This option aims to take away the extra burden and stress, gives you the most flexibility, and is a helping hand within your NDIS journey.
2. Let NDIA manage it – In this option, your chosen NDIS registered service providers claim their Invoices relating to your service directly from NDIA. Only registered NDIS providers can be utilized under this option. This means you will not be able to receive service from anyone down the road until and unless you check that they are NDIA registered. The responsibility to check your budget and funding usage is to be done by yourself. This is to ensure you don’t use all your funding before your plan expiry. However, you may have a support coordinator who will assist you to organise and coordinate with the service providers and help you build your skills eventually.
3. Self-Manage your plan – Within this option, your chosen NDIS registered or unregistered service providers will send the invoices directly to you in order to be get paid. This option does give you the flexibility to use both registered and unregistered providers however this option does require you to have appropriate financial skills or at least be comfortable managing your finances and having the skills to operate a computer in order to lodge the claims via NDIS participant portal. You also have to be responsible for all the bookkeeping-related tasks of your plan.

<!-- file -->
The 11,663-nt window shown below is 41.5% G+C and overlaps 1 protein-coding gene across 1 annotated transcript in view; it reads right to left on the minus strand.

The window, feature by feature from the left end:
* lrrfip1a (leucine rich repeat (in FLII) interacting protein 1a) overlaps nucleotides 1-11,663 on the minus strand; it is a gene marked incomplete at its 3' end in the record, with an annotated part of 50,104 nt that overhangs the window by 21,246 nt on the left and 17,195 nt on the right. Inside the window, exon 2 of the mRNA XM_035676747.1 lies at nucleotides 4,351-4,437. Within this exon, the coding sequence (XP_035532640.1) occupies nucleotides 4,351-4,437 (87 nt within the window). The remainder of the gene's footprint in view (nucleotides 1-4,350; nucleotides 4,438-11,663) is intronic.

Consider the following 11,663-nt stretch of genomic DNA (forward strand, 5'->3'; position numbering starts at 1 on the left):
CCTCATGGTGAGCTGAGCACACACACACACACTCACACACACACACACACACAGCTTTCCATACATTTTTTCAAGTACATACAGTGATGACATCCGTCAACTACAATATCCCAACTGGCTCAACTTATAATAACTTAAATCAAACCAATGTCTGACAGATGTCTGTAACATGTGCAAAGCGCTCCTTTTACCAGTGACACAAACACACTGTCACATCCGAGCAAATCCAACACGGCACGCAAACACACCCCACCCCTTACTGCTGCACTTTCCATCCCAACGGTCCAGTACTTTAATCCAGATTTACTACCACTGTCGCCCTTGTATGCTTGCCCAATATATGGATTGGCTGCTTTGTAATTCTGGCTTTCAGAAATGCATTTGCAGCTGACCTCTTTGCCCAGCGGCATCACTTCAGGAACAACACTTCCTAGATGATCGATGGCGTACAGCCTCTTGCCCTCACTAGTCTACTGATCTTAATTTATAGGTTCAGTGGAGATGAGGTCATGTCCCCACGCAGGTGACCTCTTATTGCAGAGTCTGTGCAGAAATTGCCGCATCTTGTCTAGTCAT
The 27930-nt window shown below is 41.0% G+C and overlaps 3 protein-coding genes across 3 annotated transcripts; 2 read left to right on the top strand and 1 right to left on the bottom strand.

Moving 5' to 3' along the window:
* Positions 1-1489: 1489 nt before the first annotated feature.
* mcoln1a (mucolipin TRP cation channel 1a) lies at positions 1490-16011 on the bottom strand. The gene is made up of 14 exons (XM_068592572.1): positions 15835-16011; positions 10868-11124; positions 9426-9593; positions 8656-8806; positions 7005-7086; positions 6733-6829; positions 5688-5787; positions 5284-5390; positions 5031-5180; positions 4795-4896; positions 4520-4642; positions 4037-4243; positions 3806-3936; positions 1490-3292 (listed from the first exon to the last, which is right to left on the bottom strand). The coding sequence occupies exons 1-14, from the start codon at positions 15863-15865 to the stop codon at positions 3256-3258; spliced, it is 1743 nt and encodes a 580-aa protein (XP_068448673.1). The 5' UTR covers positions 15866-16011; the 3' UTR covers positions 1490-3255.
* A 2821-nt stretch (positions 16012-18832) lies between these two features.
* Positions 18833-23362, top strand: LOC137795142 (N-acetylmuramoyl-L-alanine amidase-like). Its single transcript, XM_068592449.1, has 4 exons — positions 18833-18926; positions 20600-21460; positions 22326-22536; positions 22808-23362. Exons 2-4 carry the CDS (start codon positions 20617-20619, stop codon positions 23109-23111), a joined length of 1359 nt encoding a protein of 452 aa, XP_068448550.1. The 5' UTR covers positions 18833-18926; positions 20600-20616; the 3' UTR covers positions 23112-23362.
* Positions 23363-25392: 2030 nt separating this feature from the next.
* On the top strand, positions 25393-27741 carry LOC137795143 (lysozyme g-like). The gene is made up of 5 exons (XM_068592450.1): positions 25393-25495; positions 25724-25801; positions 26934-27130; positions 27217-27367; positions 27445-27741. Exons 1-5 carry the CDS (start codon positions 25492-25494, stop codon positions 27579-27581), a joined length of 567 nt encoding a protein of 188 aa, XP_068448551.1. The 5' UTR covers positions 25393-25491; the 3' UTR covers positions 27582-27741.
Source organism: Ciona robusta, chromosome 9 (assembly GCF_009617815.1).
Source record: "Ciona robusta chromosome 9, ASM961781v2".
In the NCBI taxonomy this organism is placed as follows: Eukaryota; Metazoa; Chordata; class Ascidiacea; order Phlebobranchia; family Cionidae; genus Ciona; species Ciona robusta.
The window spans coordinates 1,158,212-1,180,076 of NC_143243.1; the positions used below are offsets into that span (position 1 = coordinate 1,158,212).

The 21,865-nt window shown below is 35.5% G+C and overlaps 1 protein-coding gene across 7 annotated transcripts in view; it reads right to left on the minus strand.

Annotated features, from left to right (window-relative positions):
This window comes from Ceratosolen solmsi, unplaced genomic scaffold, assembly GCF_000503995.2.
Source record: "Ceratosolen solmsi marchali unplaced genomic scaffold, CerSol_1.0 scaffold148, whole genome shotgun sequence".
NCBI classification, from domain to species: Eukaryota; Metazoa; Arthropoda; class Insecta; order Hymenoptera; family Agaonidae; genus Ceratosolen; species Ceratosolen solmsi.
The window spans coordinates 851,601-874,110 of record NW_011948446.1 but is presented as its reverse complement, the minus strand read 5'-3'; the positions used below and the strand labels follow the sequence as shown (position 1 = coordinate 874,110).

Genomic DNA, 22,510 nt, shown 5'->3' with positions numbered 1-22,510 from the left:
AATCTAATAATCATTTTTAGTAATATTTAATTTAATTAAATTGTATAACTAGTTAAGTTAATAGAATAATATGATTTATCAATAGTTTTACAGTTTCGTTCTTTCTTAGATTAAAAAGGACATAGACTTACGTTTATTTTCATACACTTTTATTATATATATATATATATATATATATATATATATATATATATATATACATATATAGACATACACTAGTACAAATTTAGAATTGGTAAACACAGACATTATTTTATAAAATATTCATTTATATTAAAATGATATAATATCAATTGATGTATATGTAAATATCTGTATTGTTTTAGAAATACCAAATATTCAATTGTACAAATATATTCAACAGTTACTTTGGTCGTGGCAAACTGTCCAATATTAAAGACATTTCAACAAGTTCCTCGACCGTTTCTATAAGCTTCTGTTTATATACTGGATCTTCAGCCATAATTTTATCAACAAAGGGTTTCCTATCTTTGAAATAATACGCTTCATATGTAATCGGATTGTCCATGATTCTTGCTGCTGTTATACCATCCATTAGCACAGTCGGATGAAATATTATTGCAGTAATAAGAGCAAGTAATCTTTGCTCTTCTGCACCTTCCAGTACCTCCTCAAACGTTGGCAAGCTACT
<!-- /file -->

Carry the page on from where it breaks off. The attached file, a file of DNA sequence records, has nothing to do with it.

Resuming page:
Hence this option does give you some flexibility however you have to carry the responsibility of paying providers and often gets stressful if you are not comfortable doing it.
Selecting a plan Manager
If you select plan management as an option to manage your plan, your plan will be built with extra funding which is separate from the other funding budget. Your choice to choose a plan manager does not affect your original funding at all.
Once you have a plan ready to go, you may do some research to select a better plan manager that suits your needs. In order to find an ideal plan manager, you can ask your support coordinator, Local Area Coordinator or you may search online. Also, you can check to search the providers in your area from the participant portal. While searching online make sure you check for reviews and ratings.
Once you get the contact information of two to more plan managers, you may wish to ring them and ask them questions relating to –